And there he threw her in, nought feeling, ne nought fearing.

For she (dear Lady) all the way was dead,
Whilst he in Arms her bore; but when she felt
Her self down sous'd, she waked out of Dread
Strait into Grief, that her dear Heart nigh swelt,
And eft 'gan into tender Tears to melt.
Then when she look'd about, and nothing found
But Darkness and drad Horrour where she dwelt,
She almost fell again into a Swound;
Ne wist whether above she were, or under ground.

With that, she heard some one close by her side
Sighing and sobbing sore, as if the Pain
Her tender Heart in pieces would divide:
Which she long listning, softly ask'd again
What mister Wight it was that so did plain?
To whom thus answer'd was: Ah! wretched Wight,
That seeks to know another's Grief in vain,
Unweeting of thine own like hapless Plight:
Self to forget to mind another, is ore-sight.

Ay me! said she, where am I, or with whom?
Emong the Living, or emong the Dead?
What shall of me, unhappy Maid! become?
Shall Death be th' end, or ought else worse, aread.
Unhappy Maid! then answer'd she, whose Dread
Untry'd, is less than when thou shalt it try:
Death is to him that wretched Life doth lead,
Both Grace and Gain; but he in Hell doth lie,
That lives a loathed Life, and wishing cannot die.

This dismal Day hath thee a Caitive made,
And Vassal to the vilest Wretch alive;
Whose cursed Usage and ungodly Trade
The Heavens abhor, and into Darkness drive:
For on the Spoil of Women he doth live,
Whose Bodies chaste, whenever in his pow'r
He may them catch, unable to gain-strive,
He with his shameful Lust doth first deflow'r,
And afterwards themselves doth cruelly devour.

Now twenty Days (by which the Sons of Men
Divide their Works) have past thro Heaven sheen,
Since I was brought into this dooleful Den;
During which space, these sory Eyes have seen
Seven Women by him slain, and eaten clean.
And now no more for him but I alone,
And this old Woman here remaining been,
Till thou cam'st hither to augment our Moan;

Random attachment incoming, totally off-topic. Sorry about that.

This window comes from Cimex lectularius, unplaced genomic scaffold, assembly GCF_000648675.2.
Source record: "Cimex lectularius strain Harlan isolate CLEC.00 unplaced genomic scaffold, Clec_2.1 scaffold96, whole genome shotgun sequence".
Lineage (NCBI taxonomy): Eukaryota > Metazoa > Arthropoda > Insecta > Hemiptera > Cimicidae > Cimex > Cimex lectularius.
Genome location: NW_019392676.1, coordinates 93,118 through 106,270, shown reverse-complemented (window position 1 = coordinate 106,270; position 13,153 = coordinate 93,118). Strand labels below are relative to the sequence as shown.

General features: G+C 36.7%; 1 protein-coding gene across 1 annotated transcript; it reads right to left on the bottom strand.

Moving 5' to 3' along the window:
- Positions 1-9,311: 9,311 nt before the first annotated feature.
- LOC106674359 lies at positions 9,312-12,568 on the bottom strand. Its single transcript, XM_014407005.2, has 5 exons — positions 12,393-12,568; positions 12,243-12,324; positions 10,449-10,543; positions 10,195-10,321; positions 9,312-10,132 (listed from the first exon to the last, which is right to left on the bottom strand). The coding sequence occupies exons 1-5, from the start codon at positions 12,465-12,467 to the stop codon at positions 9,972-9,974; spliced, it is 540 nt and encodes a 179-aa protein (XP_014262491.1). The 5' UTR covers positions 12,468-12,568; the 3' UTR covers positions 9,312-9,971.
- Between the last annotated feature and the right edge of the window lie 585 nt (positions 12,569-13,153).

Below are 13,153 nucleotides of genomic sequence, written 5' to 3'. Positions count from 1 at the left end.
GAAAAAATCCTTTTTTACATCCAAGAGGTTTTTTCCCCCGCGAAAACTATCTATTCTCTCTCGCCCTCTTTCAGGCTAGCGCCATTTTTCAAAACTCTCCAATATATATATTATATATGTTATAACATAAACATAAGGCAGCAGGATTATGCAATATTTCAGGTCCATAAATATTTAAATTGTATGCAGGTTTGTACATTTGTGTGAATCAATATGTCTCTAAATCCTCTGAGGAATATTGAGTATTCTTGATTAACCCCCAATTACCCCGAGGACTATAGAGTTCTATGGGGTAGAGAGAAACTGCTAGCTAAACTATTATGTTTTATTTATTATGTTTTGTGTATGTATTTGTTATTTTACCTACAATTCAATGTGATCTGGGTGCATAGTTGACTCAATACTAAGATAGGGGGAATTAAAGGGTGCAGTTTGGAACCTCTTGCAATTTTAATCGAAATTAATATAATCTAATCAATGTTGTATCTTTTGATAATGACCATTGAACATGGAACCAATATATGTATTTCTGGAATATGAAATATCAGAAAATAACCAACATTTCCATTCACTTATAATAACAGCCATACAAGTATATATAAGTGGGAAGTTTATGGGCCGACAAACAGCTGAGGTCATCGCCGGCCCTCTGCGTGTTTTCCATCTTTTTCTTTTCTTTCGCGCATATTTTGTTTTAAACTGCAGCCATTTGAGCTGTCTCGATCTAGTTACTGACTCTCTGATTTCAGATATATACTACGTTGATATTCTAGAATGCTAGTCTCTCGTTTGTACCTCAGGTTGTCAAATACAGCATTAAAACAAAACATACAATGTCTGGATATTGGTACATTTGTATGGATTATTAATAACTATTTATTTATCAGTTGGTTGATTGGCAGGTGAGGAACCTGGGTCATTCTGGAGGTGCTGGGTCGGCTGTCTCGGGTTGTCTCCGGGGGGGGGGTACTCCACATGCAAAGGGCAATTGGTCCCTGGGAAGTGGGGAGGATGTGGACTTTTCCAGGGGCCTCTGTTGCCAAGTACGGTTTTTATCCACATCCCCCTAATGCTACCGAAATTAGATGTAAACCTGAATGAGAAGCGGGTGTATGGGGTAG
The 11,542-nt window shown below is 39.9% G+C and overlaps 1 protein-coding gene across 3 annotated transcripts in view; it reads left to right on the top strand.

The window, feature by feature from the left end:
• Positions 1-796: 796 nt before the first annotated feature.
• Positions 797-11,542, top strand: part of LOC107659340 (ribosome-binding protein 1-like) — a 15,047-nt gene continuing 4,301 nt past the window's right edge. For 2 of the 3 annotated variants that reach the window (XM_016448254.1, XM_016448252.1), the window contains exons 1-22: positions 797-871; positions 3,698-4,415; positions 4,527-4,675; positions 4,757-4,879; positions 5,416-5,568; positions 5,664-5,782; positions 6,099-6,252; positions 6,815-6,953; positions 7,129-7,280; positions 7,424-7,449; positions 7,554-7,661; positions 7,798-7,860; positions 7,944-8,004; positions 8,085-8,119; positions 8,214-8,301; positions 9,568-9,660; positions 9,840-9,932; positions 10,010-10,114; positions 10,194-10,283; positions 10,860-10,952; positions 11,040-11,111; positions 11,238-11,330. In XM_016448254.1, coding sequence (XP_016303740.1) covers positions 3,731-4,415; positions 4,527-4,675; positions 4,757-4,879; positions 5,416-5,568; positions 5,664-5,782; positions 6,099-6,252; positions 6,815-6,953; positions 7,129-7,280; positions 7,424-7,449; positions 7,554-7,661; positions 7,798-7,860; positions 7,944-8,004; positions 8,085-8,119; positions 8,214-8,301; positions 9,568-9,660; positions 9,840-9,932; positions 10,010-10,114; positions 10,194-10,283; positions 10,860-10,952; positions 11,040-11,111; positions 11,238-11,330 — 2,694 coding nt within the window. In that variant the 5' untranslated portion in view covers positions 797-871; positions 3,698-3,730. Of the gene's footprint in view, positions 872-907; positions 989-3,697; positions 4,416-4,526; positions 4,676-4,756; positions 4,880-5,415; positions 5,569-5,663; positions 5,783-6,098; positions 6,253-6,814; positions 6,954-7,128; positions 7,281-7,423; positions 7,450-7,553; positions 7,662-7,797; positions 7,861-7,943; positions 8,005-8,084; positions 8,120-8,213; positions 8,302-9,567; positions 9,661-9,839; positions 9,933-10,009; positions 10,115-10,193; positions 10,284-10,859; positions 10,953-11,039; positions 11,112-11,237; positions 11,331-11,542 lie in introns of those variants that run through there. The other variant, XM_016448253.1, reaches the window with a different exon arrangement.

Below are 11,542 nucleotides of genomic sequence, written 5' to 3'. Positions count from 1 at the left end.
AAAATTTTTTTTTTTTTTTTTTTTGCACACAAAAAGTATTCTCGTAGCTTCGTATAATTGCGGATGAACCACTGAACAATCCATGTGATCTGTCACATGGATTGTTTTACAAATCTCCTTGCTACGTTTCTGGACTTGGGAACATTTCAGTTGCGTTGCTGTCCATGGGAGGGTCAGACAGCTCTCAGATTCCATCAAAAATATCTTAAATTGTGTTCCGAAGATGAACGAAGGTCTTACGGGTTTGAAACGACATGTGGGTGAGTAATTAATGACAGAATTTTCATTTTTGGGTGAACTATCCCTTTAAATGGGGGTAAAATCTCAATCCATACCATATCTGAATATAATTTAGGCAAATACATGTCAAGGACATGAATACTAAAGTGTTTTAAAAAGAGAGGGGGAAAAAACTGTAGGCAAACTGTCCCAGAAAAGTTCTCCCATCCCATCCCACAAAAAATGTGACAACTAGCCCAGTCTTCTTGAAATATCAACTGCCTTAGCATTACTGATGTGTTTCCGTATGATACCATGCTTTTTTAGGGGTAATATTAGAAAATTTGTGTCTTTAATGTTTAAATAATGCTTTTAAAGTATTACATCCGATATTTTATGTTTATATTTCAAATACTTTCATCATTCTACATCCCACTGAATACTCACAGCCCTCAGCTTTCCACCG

And of us three, to morrow he will sure eat one.

Ah! dreadful Tidings which thou dost declare,
Quoth she, of all that ever hath been known;
Full many great Calamities and rare
This feeble Breast endured hath, but none
Equal to this, wherever I have gone.
But what are you, whom like unlucky Lot
Hath link'd with me in the same Chain attone?
To tell, quoth she, thee which ye see, needs not;
A woeful wretched Maid, of God and Man forgot.

But what I was, it irks me to rehearse;
Daughter unto a Lord of high Degree,
That joy'd in happy Peace, till Fates perverse
With guileful Love did secretly agree,
To overthrow my State and Dignity.
It was my Lot to love a gentle Swain,
Yet was he but a Squire of low Degree;
Yet was he meet, unless mine Eye did fain,
By any Lady's Side for Leman to have lain.

But for his Meanness and Disparagement,
My Sire (who me too dearly well did love)
Unto my Choice by no means would assent,
But often did my Folly foul reprove.
Yet nothing could my fixed Mind remove,
But whether will'd or nilled Friend or Foe,
I me resolv'd the utmost End to prove;
And rather than my Love abandon so,
Both Sire, and Friends, and all for ever to forgo.

Thenceforth I sought by secret means to work
Time to my Will; and from his wrathful Sight
To hide th' Intent, which in my Heart did lurk,
Till I thereto had all things ready dight.
So on a day, unweeting unto Wight,
I with that Squire agreed away to flit,
And in a privy place, betwixt us hight,
Within a Grove appointed him to meet;
To which I boldly came upon my feeble Feet.

But ah! unhappy Hour me thither brought:
For in that place, where I him thought to find,
There was I found, contrary to my Thought,
Of this accursed Carle of hellish kind;
The Shame of Men, and Plague of Woman-kind:
Who trussing me, as Eagle doth his Prey,
Me hither brought with him, as swift as Wind,
Where yet untouched till this present day,
I rest his wretched Thrall, the sad Aemylia.

Ah! sad Aemylia, then said Amoret,
Thy rueful Plight I pity as mine own.
But read to me, by what Devise or Wit,
Hast thou in all this time, from him unknown,
Thine Honour sav'd, tho into Thraldom thrown?
Thro Help, quoth she, of this old Woman here
I have so done, as she to me hath shown;
For ever when he burnt in lustful Fire,
She in my stead supply'd his bestial Desire.

Thus of their Evils as they did discourse,
And each did other much bewail and moan;
Lo! where the Villain self, their Sorrow's Sourse,
Came to the Cave; and rolling thence the Stone,
Which wont to stop the Mouth thereof, that none
Might issue forth, came rudely rushing in;
And spreading over all the Floor alone,
'Gan dight himself unto his wonted Sin:
Which ended, then his bloody Banquet should begin.

Which, when-as fearful Amoret perceiv'd,
She staid not th' utmost End thereof to try,
But like a gastly Gelt, whose Wits are reav'd,
Ran forth in haste with hideous Outcry,
For Horrour of his shameful Villany;
But after her full lightly he up-rose,
And her pursu'd as fast as she did fly:
Full fast she flies, and far afore him goes,
Ne feels the Thorns and Thickets prick her tender Toes.